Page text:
For instance in the closed FRW universe, from the point of view of the metric, you can just as easily make the topology a flat plane(s), as well as a sphere as well as various other multiple connected topologies. In the case of a sphere, all homotopic curves contract to a point, so in that case you have a unique origin point.

But for the case of a flat plane (identify the boundaries), you have no such thing, all points feel the big bang, even though the distance between them (even arbitrarily far apart) shrinks to zero. All this is the same exact metric, but what occurs at the boundaries differs physically (and presumably its observable in principle).

Other than that, spacetime does not need to be embedded in a higher space. In general, you actually need twice the amount of dimensions to embed an arbitrarily complicated geometry (Nash embedding theorem).

14. Jul 21, 2008

jonmtkisco

Hi Wallace and Haelfix,

Any geometry can be "physically real" in 3 dimensions if, and only if, we can build a solid 3 dimensional model of it in our real world. That is a very straightforward criterion of what "physically real" means; no subjective judgment is involved. If space can be curved in 3 dimensions, then we should be able to construct a solid physical model of curved space in 3 dimensions. Alas, we can't. And we certainly can't build a solid model of a "centerless" 3-dimensional manifold. If we had 4 spatial dimensions to play with, we could do both. GR may specify only 3-dimensional manifolds, but they simply can't be physically constructed unless we have 4 spatial dimensions available to work in.

The precise mathematical predictions of GR can be physically interpreted in more than one way. It is widely recognized in GR technical literature that the physical interpretation of the individual components of the Einstein Field Equations are ambiguous.

I submit that a physical interpretation is possible, consistent with the precise mathematical predictions of GR, which explains the so-called spatial curvature as substantively representing an integration across an infinite series of local SR reference frames immersed in a homogeneous cosmic gravitational field, over which the length of our physical rulers is affected by a series of Lorentz Transformations. Eliminate those Lorentz Transformations, and the manifestation of spatial curvature vanishes.

Jon

Last edited: Jul 21, 2008
15. Jul 21, 2008

Haelfix

"Any geometry can be "physically real" in 3 dimensions if, and only if, we can build a solid 3 dimensional model of it in our real world."

Last I checked, GR is (3+1) dimensional. And I suppose that depends what you mean by physically real. Physically real to me, means it gives values for all experiments in its domain that I can measure and that are accurate.

"And we certainly can't build a solid model of a "centerless" 3-dimensional manifold"

Umm, sure you can. A 3 dimensional flat plane (R^3) is a manifold and centerless..

Also you cannot embed GR by adding an extra spatial coordinate. As I mentioned you actually need 8 dimensions (6 + 2) for the most general (torsionless) geometry.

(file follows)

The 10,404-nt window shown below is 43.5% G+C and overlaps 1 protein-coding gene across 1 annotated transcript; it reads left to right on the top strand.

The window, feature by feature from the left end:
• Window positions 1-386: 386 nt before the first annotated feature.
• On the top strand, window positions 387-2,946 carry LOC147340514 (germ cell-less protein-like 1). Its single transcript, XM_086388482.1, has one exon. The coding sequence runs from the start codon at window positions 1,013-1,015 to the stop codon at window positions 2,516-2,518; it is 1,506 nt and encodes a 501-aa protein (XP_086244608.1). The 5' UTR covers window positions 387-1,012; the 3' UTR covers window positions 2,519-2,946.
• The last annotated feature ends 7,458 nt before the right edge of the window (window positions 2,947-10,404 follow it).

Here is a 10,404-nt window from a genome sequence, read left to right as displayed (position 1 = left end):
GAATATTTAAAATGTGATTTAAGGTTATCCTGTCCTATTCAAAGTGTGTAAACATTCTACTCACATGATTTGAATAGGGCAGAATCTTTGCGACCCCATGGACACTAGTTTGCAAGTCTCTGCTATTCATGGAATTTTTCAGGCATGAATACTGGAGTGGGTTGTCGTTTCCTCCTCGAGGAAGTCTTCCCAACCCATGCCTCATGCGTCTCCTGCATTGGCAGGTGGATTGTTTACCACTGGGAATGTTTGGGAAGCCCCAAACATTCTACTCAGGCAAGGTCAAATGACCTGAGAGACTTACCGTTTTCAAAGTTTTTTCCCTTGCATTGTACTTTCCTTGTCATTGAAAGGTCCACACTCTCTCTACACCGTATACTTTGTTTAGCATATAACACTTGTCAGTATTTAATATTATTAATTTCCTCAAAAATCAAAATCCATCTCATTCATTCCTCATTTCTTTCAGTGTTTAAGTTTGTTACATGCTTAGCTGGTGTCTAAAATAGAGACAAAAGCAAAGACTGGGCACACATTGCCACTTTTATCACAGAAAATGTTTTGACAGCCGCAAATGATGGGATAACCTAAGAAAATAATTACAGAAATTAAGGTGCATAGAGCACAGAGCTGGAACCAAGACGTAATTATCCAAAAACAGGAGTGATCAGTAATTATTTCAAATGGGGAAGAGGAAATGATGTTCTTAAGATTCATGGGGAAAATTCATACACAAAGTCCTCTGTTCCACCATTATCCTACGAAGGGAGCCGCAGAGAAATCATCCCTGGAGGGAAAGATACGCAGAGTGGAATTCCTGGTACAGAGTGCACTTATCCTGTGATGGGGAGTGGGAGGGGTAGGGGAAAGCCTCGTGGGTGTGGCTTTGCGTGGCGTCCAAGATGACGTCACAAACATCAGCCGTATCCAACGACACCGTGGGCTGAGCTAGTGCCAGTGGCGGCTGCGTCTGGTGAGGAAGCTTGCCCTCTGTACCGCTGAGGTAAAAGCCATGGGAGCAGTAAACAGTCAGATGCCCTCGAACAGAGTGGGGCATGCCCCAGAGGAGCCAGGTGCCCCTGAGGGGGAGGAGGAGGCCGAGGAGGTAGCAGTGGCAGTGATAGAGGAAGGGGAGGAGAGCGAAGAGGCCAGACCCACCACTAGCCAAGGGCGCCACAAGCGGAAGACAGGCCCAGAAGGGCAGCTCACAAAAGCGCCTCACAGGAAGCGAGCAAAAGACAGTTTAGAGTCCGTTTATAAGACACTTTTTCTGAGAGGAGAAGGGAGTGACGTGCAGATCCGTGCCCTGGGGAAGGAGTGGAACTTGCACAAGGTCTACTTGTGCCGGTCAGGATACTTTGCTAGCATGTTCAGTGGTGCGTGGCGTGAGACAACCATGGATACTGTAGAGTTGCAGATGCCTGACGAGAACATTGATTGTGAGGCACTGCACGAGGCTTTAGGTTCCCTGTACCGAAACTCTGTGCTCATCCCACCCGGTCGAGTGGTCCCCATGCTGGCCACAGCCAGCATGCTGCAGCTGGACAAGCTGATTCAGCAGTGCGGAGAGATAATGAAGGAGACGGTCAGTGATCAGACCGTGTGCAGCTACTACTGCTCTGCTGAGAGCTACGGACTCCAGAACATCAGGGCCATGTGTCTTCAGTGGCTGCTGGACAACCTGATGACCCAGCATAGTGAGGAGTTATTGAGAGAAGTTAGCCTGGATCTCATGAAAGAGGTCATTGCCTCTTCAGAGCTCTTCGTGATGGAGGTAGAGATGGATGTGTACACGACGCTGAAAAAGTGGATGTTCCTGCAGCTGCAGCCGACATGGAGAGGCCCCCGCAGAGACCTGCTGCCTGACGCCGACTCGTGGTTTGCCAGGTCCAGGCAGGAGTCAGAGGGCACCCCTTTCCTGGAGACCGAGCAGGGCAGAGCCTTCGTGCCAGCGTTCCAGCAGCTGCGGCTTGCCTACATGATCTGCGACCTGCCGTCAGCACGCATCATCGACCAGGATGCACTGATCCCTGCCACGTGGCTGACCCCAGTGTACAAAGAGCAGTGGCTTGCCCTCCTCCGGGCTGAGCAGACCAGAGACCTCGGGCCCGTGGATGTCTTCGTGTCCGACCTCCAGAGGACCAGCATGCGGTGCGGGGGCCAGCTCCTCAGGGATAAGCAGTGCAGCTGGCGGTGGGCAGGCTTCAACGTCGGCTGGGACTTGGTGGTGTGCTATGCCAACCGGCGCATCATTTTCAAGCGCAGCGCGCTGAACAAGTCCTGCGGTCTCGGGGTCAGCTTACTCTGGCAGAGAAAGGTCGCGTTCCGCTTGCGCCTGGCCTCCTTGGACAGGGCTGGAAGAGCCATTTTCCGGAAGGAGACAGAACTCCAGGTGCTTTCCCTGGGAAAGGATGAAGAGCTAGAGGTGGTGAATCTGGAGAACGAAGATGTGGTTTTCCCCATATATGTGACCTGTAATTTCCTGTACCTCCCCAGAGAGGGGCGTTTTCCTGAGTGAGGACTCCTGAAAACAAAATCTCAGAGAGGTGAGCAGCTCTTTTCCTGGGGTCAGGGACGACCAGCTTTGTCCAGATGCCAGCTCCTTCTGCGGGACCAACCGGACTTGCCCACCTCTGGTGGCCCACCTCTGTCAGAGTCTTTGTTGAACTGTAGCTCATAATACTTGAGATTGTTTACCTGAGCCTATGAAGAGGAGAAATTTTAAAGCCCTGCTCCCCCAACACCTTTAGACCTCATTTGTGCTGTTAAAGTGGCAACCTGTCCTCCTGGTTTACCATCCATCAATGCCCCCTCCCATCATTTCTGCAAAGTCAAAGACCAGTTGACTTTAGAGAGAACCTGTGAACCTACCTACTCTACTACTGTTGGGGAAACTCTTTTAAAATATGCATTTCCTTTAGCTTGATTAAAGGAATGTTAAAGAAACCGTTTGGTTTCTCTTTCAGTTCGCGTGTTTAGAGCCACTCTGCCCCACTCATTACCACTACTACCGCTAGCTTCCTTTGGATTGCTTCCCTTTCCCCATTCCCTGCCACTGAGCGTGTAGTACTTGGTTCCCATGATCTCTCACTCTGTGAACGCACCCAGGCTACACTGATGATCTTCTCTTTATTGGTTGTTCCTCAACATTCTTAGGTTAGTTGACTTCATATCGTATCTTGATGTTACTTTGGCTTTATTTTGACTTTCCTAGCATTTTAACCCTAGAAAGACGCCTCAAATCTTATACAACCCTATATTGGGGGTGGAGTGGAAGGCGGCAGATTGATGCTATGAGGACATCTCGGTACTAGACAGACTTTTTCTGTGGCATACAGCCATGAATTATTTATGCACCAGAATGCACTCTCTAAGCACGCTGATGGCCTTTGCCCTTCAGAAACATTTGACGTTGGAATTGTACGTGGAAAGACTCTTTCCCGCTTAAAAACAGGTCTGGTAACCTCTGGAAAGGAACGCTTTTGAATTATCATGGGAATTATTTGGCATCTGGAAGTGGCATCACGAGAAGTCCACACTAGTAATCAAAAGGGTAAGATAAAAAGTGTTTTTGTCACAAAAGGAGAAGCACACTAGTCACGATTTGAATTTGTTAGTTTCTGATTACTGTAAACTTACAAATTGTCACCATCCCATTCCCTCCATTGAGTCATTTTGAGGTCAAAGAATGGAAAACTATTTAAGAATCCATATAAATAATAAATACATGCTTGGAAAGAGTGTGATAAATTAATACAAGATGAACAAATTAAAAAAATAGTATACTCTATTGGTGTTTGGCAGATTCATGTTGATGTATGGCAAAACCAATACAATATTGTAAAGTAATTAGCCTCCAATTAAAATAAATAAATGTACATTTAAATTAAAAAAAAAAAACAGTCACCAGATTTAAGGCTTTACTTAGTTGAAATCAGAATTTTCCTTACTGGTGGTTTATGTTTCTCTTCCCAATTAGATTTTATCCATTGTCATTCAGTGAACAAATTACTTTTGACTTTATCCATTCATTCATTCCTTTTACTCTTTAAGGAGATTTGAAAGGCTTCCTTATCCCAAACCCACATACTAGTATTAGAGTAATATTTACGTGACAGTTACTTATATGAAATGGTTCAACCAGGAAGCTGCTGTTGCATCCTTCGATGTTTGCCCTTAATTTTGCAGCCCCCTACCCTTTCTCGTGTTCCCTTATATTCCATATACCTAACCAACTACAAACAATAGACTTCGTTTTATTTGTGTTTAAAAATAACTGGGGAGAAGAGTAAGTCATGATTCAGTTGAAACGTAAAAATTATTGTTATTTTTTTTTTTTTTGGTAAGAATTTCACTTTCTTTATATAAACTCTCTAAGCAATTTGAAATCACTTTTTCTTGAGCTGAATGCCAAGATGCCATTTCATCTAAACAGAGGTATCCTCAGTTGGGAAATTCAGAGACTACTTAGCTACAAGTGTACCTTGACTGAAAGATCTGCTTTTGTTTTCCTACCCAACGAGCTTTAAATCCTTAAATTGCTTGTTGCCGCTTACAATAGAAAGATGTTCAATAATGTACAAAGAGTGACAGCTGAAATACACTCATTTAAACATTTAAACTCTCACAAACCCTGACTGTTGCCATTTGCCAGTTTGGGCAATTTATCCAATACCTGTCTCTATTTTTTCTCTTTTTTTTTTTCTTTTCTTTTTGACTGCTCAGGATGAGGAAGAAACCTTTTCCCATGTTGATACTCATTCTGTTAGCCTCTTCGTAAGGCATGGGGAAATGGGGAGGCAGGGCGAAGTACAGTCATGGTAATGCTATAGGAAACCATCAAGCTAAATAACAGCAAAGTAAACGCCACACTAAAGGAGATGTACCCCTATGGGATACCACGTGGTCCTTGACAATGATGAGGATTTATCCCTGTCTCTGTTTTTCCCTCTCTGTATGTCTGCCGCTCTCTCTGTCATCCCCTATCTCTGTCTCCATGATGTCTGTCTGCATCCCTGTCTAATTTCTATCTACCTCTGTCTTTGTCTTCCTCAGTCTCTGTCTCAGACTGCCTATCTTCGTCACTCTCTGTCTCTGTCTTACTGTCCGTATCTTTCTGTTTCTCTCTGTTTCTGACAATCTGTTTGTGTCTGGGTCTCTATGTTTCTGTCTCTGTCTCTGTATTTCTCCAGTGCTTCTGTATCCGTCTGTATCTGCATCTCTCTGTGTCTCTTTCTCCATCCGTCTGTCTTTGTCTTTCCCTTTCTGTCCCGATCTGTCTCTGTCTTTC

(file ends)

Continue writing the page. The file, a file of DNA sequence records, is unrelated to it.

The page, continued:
16. Jul 21, 2008

thomasxc

excuse me for being an idiot. im only a 10th grader trying to understand this stuff or the first time.

17. Jul 21, 2008

marcus

Heh heh. You're fine. You are asking questions. No excuse needed! There is a problem when people start declaring unfounded stuff as if it were God's truth. But that's not you.

I wish more highschool students would get some exposure to cosmology (and not just by reading some popularization). What kind of library resources do you have?

18. Jul 21, 2008

marcus

Interesting conversation. I think the nub of it is that Jon wished to persuade Thomas (a 10th grader new to the forum) that General Relativity is physically unreal because we cannot build a solid model of curved 3D space in our normal Euclidean 3D laboratory space.

This is an unusual viewpoint to say the least (and may involve private non-standard definitions of terminology). I replied that I had never heard of GR needing a 4th spatial dimension and invited Jon to find a passage in an online GR text, e.g. Carroll's, that we could look at. Wallace also responded to Jon, very helpfully I think, as follows:

Jon responded by giving his what seems to be his own private definition of what it means to be physically real---namely that you can build a solid model of it in ordinary 3D space.

Haelfix took issue with Jon's idea of what is physically real (which indeed does seem peculiar in the context of physics---although it might seem reasonable to general audience.)

It is an interesting stand-off. Let's stay tuned and see what we can learn, if the discussion continues.

19. Jul 21, 2008

marcus

Jon, I see you have given your own coinage of two other technical-sounding terms:

strong cosmological principle

and

weak cosmological principle

These sound like they might be accepted cosmology terms. But in fact I don't believe they are. Here is how you introduce and use the terms:

In fact mainstream cosmology is based on Gen Rel which does not require a 4th spatial dimension. Haelfix and Wallace have spoken to that.

I don't know where the quote-marks come from, around "strong" and "weak". Who, if anyone, is being quoted? I tend to be dubious of posts with a lot of quote-marks unless there is a link that allows me to easily locate the source.

Anyway, my question is this: Jon, what exactly is the strong cosmological principle and what exactly is the weak cosmological principle?

The cosmological principle I am used to has to do with assuming uniformity---the premise that the world looks pretty much the same from different standpoints and in all directions.

Last edited: Jul 21, 2008
20. Jul 21, 2008

shamrock5585

you should understand the entire universe by tenth grade thomas... shame on you... study up haha